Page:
How Many Lights on a Christmas Tree?
The type, style, and number of lights are also important to take into consideration. They dramatically change the look and feel of an entire room. If done right, they can make a room feel extra special and full of Christmas spirit.
I prefer trees that have a whole bunch of lights because I love the soft glow of a flocked tree. My personal rule of thumb for prelit trees is 75- 100 lights per foot of tree. There is an exception to my little rule, though. If a tree is going to be in one of my kids' rooms, I usually opt for less lights. They love to fall asleep to the glow of the tree at Christmastime (I sneak in their rooms after they are asleep to turn them off), but I want them to actually be able to fall asleep.
One more thing to take into consideration with the lights is LED vs. Incandescent. I always buy the clear/white incandescent ones because I haven't been able to find LEDs that don't give me a headache for some reason. They also have a very different hue than incandescents. The upside to LEDs however is that they do save energy. Just some things to keep in mind.
Important Tips for Buying Christmas Trees Online
There are a couple of little tricks that I use when deciding which tree to buy (along with looking at the other things listed above).
- My number one trick is that I always check the reviews. Many times there are reviewers that post pictures of their Christmas trees that give you a better idea of what they look like in real life. In those pictures, I look for how the branches, tree shape, and flocking really look.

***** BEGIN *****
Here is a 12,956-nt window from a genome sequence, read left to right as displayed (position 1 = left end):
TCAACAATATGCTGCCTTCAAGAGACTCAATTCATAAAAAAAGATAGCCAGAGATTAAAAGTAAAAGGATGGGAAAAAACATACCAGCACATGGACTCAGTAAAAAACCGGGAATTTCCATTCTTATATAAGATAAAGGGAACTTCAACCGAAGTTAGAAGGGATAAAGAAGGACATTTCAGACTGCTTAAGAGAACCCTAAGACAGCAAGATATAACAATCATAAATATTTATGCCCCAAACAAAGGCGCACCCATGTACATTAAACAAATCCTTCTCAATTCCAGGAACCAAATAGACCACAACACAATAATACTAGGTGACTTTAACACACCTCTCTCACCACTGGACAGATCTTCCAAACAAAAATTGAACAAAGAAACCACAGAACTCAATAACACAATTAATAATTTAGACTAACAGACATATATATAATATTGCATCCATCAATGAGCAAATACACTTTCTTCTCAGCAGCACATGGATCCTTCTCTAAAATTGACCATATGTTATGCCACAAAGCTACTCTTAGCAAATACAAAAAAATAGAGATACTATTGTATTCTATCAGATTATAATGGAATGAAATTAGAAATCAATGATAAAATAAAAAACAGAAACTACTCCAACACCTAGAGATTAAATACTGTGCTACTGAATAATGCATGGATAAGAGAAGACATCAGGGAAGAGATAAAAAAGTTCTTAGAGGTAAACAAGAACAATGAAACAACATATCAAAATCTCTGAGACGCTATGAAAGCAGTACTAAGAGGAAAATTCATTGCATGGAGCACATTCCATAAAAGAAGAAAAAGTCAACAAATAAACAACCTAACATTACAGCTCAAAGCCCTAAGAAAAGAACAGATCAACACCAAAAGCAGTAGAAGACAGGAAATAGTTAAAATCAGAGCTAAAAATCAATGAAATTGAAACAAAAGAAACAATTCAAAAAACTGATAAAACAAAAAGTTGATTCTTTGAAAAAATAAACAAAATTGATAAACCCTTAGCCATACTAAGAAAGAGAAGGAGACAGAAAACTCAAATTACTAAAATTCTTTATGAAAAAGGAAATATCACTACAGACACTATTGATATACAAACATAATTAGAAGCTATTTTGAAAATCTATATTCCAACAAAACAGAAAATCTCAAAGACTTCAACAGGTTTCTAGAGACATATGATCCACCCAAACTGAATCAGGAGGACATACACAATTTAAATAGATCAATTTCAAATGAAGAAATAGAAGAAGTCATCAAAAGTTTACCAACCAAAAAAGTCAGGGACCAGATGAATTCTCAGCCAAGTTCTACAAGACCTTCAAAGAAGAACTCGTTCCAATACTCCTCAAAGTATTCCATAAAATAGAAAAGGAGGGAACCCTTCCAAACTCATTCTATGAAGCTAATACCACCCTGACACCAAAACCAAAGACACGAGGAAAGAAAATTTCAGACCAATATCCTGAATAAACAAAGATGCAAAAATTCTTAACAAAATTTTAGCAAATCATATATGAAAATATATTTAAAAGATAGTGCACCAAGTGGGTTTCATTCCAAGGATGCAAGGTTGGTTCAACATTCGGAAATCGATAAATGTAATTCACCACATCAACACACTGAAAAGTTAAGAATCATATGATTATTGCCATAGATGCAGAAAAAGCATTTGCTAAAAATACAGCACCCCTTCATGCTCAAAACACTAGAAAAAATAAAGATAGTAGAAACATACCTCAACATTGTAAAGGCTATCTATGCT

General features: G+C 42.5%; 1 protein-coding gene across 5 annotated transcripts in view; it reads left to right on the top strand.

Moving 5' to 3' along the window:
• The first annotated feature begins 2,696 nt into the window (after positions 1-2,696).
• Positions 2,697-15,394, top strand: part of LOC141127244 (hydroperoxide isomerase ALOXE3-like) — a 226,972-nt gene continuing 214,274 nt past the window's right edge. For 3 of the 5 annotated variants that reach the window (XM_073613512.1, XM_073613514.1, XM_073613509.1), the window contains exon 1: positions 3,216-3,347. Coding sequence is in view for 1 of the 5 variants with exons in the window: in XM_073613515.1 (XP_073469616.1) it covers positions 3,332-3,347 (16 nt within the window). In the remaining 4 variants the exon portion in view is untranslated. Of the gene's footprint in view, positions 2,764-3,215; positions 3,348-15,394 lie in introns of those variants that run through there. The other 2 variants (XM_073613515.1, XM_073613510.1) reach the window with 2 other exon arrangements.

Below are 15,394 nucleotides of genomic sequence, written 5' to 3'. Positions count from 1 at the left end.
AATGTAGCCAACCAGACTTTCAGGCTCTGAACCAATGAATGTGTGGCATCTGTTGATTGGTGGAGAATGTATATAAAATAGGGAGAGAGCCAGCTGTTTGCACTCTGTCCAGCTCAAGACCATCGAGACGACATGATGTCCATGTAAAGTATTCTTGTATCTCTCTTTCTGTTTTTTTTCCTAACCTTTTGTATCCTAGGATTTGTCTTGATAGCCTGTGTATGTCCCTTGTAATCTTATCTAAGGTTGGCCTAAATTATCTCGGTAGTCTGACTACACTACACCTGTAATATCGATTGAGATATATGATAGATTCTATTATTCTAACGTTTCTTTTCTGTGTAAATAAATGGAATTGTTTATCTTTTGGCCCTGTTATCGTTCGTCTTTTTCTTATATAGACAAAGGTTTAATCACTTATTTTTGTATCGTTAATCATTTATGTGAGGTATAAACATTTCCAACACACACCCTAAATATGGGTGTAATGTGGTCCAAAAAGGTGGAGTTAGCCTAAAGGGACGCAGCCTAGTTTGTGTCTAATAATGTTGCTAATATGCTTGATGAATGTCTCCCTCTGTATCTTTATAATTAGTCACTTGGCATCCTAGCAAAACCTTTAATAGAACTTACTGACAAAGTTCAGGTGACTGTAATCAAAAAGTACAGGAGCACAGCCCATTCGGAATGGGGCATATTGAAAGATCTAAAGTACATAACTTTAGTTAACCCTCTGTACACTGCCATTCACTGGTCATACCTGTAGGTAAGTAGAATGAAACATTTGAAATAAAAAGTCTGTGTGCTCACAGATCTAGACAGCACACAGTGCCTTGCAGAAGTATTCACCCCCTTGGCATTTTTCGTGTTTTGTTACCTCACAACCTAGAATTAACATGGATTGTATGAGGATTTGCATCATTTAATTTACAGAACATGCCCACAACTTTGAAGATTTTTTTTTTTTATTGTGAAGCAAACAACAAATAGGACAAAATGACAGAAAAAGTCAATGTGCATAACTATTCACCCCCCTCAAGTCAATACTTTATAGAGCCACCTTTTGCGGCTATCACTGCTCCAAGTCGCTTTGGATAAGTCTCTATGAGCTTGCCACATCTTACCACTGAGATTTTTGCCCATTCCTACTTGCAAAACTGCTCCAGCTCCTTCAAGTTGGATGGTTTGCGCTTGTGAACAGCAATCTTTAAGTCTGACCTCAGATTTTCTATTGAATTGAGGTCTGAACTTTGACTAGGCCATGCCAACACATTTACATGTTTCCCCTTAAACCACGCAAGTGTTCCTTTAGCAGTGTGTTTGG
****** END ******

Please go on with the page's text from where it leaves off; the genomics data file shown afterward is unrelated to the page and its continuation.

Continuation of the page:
- Cross-check the trees you are interested in. If I find a tree I love on one site, I will look for it on other sites to compare price, reviews, additional pictures, etc.
- Check the manufacturer website. If there is a manufacturer listed, you can always track down their website to see if there are additional pictures for you to see. Likewise, if you are considering purchasing a tree directly from a manufacturers website, check other sites for the same tree. Many times other sites will be less expensive, offer free shipping, etc.
- I always look for free shipping when I buy my artificial Christmas trees. They are heavy and many of the sites offer free 2 day shipping! Fast and free, win-win!
Here are some of my favorites (I talk more about my Christmas sources here):
I hope that helps you in deciding which Christmas tree you want to purchase online. Many of these same tips can be used for un-flocked regular Christmas trees as well. If you do find one you love, please show me in instagram! I always love to see your beautiful trees!
Here are a few more tutorials you might find helpful:
- DIY- How to Flock a Christmas Tree
- How to decorate a Christmas Tree
- How to Add Ribbon to a Christmas Tree
- How to Set Up and Fluff an Artificial Christmas Tree
- DIY Tapered Wooden Christmas Tree Box
As an Amazon Associate I earn from qualifying purchases.